Unfortunately there is no effective treatment for a PAM infection. The most that can be done is administering Amphotericin B which is an antiprotozoan and antifungal drug, but it is not very successful, as evidenced by the 99% fatality rate from PAM. Unfortunately there are no vaccines currently available to protect against a PAM infection by this amoeba, nor is there any effort made to produce vaccines because the incidence of infection is so low compared to other diseases.


The most important thing to do is prevention of exposure to N. fowleri in the first place. This can be done by avoiding freshwater swimming spots in the summer, making sure swimming pools are properly chlorinated, keeping ones head out of the water if swimming in a lake or freshwater spot, or using nose clips if choosing to dunk underwater or participating in activities like boating and water skiing. Also, avoiding stirring up sediment from warm, stagnant freshwater is important. At home, people should avoid using tap water in sinus irrigating neti pots and avoid immersing head underwater in tap water. In some situations N. fowleri organisms can grow in home plumbing systems. Investigations were done at the homes of two amoeba infection cases in Louisiana who used tap water in sinus irrigation, and both their plumbing pipes tested positive for the amoeba. How it got in there is uncertain, but the CDC or other authorities have not established any formal recommendations on how to keep N. fowleri from getting in water pipes. In 2002, the CDC also found some wells in Arizona which contained untreated water and were harboring the amoeba. Two other people were affected with this brain eating amoeba infections from the well water.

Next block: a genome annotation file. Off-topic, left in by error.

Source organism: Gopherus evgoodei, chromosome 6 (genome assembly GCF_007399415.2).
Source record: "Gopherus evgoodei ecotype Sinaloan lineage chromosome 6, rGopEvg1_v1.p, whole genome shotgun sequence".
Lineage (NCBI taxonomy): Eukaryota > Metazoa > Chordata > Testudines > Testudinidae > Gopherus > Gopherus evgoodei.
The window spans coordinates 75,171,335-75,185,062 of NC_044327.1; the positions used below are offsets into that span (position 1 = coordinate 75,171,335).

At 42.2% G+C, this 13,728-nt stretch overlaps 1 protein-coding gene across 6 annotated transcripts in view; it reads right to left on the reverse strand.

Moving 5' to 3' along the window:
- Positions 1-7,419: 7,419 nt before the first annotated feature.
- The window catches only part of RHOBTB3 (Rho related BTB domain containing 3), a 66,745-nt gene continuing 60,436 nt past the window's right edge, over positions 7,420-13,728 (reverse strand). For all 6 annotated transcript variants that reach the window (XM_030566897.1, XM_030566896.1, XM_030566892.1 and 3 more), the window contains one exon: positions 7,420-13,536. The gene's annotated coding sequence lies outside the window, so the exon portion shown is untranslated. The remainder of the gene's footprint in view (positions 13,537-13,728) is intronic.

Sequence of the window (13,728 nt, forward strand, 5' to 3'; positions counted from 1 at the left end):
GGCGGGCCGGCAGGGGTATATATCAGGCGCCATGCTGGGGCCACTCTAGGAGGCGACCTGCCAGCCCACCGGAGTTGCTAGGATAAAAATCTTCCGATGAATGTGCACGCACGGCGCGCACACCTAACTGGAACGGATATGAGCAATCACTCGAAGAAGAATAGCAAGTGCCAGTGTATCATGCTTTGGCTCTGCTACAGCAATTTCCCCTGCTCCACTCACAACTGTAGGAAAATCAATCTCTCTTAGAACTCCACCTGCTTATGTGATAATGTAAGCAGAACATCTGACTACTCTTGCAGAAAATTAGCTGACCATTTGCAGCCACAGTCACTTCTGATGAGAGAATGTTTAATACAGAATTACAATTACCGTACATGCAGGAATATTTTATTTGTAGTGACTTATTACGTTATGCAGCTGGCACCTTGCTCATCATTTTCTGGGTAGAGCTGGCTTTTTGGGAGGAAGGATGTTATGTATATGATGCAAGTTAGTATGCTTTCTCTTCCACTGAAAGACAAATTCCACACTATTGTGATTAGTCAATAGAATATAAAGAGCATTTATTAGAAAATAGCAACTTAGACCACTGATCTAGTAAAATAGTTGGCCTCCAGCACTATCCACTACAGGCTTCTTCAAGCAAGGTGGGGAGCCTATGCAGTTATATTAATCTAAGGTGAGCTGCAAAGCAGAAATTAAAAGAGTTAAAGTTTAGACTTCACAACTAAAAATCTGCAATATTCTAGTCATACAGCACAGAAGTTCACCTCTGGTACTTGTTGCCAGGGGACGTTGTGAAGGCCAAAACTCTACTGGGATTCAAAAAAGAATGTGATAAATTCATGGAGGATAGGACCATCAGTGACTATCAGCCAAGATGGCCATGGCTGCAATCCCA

Are there any measures taken to warn the public about places that could harbor the N. fowleri amoeba? Unfortunately, officials say it is difficult to implement guidelines because many things about this amoeba still remain unknown. There is no standardized test that can be used to check for N. fowleri in water (CDC).  Some, such as families who have lost loved ones to brain eating amoeba infections, wish that the health department would post warning signs about N. fowleri near bodies of water to inform people of the possible risk. However, the CDC refuses to do so, explaining that it could generate misconceptions that bodies of water containing no warning signs are free of the organism. Furthermore, they say, the amount or location of amoeba in a body of water can fluctuate over time.